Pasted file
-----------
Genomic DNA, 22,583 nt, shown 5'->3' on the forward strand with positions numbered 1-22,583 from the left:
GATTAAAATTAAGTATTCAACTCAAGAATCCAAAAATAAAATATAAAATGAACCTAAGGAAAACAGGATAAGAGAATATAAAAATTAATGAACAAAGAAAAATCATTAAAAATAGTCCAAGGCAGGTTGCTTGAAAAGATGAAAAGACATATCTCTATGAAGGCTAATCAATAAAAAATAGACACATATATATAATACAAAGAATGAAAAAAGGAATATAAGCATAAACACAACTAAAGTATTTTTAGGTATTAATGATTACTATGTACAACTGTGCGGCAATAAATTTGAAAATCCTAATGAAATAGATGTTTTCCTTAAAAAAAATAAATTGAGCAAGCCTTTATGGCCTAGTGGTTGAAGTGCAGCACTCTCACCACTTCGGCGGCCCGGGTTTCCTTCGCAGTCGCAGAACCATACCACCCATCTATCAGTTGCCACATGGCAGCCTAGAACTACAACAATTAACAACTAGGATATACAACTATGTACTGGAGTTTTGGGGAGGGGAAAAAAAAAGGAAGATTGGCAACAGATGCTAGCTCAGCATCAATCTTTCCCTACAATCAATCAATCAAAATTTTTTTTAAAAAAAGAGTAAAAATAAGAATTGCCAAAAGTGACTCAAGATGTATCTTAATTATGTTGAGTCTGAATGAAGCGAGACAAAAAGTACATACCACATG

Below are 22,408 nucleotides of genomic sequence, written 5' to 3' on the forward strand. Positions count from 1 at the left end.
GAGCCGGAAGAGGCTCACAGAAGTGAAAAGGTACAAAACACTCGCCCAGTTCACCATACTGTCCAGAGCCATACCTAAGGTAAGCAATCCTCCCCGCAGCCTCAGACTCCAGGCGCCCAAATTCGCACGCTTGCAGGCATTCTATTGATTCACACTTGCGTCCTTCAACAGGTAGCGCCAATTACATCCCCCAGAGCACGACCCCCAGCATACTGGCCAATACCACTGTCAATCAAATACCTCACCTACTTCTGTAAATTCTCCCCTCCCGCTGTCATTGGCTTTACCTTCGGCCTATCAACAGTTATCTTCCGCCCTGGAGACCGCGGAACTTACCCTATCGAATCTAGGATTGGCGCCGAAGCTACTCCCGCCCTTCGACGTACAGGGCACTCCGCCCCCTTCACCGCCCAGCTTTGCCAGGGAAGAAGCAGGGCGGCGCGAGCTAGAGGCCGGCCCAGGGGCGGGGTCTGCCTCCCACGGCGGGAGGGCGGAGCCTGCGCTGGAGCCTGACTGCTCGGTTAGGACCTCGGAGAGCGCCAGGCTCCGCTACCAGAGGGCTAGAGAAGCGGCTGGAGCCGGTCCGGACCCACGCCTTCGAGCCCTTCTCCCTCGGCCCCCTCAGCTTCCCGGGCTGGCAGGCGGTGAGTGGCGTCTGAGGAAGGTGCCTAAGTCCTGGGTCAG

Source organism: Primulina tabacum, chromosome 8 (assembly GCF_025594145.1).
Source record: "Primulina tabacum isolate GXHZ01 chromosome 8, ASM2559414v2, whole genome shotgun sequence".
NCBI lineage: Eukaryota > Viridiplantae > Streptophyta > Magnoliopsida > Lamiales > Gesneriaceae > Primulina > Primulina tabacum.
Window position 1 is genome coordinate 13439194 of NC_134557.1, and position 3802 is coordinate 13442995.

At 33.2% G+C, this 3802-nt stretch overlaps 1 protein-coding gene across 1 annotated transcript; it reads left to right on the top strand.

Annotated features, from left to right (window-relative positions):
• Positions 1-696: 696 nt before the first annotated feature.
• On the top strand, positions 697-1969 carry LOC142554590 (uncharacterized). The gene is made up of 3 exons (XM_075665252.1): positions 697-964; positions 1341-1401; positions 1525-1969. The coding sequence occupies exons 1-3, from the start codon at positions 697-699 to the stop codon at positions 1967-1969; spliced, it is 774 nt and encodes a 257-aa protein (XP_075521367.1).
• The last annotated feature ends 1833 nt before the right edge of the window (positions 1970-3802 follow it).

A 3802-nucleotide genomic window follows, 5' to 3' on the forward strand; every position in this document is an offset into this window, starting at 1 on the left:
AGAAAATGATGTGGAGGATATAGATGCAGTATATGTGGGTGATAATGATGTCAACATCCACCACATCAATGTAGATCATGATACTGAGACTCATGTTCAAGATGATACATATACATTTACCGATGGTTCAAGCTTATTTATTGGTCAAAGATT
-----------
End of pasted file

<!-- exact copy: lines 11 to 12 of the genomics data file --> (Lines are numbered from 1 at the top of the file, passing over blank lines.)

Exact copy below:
• Positions 1-696: 696 nt before the first annotated feature.
• On the top strand, positions 697-1969 carry LOC142554590 (uncharacterized). The gene is made up of 3 exons (XM_075665252.1): positions 697-964; positions 1341-1401; positions 1525-1969. The coding sequence occupies exons 1-3, from the start codon at positions 697-699 to the stop codon at positions 1967-1969; spliced, it is 774 nt and encodes a 257-aa protein (XP_075521367.1).